New Technique to Trick Developers Detected in an Open Source Supply Chain Attack

8 min.

April 10, 2024

In a recent attack campaign, cybercriminals were discovered cleverly manipulating GitHub’s search functionality, and using meticulously crafted repositories to distribute malware.

Key Points

  • GitHub search manipulation: Attackers create malicious repositories with popular names and topics, using techniques like automated updates and fake stars to boost search rankings and deceive users.
  • Malicious code is often hidden within Visual Studio project files (.csproj or .vcxproj) to evade detection, automatically executing when the project is built.
  • The attacker had set up the stage to modify the payload based on the victim’s origin, checking specifically if the victim is based in Russia. At this point, we don’t see this ability activated.
  • The recent malware campaign involves a large, padded executable file that shares similarities with the “Keyzetsu clipper” malware, targeting cryptocurrency wallets.
  • The malware establishes persistence on infected Windows machines by creating a scheduled task that runs the malicious executable daily at 4AM without user confirmation.
  • Developers should be cautious when using code from public repositories and watch for suspicious repository properties, such as high commit frequencies and stargazers with recently created accounts.

Exploiting GitHub’s Search Functionality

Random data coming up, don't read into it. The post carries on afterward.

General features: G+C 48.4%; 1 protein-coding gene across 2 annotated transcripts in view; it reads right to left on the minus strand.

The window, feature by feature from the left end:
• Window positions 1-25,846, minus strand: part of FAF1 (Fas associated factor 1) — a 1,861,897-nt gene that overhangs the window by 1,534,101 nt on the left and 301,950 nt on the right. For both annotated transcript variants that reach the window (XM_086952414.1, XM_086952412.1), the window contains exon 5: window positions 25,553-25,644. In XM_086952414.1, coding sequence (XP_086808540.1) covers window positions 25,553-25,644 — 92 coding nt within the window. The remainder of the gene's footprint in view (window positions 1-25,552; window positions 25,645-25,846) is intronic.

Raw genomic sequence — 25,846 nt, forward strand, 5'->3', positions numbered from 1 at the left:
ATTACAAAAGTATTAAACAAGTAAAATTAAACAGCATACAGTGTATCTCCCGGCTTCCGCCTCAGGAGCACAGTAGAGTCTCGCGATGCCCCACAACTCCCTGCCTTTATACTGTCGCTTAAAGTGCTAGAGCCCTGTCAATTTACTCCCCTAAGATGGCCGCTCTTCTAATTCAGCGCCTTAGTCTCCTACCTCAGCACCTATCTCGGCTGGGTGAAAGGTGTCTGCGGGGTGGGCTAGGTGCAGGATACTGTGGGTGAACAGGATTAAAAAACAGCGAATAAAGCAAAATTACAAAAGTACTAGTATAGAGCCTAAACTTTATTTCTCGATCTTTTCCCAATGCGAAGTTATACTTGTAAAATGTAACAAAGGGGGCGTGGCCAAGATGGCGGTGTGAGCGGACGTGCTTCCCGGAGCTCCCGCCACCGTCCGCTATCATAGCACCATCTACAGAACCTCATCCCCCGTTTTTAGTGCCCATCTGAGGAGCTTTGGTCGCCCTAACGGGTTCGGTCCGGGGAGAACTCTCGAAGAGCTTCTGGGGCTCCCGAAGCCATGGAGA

Our recent findings reveal a threat actor creating GitHub repositories with names and topics that are likely to be searched by unsuspecting users. These repositories are cleverly disguised as legitimate projects, often related to popular games, cheats, or tools, making it difficult for users to distinguish them from benign code.

To ensure maximum visibility, the attackers employ a couple of clever techniques that consistently place their malicious repositories at the top of GitHub search results.

Automatic Updates

By leveraging GitHub Actions, the attackers automatically update the repositories at a very high frequency by modifying a file, usually called “log”, with the current date and time or just some random small change. This continuous activity artificially boosts the repositories’ visibility, especially for instances where users filter their results by “most recently updated,” increasing the likelihood of unsuspecting users finding and accessing them.

Faking Popularity

While automatic updates help, the attackers combine another technique to amplify the effectiveness of their repo making it to the top results.

The attackers employed multiple fake accounts to add bogus stars, creating an illusion of popularity and trustworthiness. This artificially boosts the repositories’ visibility further, especially for instances where users filter their results by “most stars.”

In contrast to past incidents where attackers were found to add hundreds or thousands of stars to their repos, it appears that in these cases, the attackers opted for a more modest number of stars, probably to avoid raising suspicion with an exaggerated number.

Many of the stargazers are created on the same date. A red flag for fake accounts.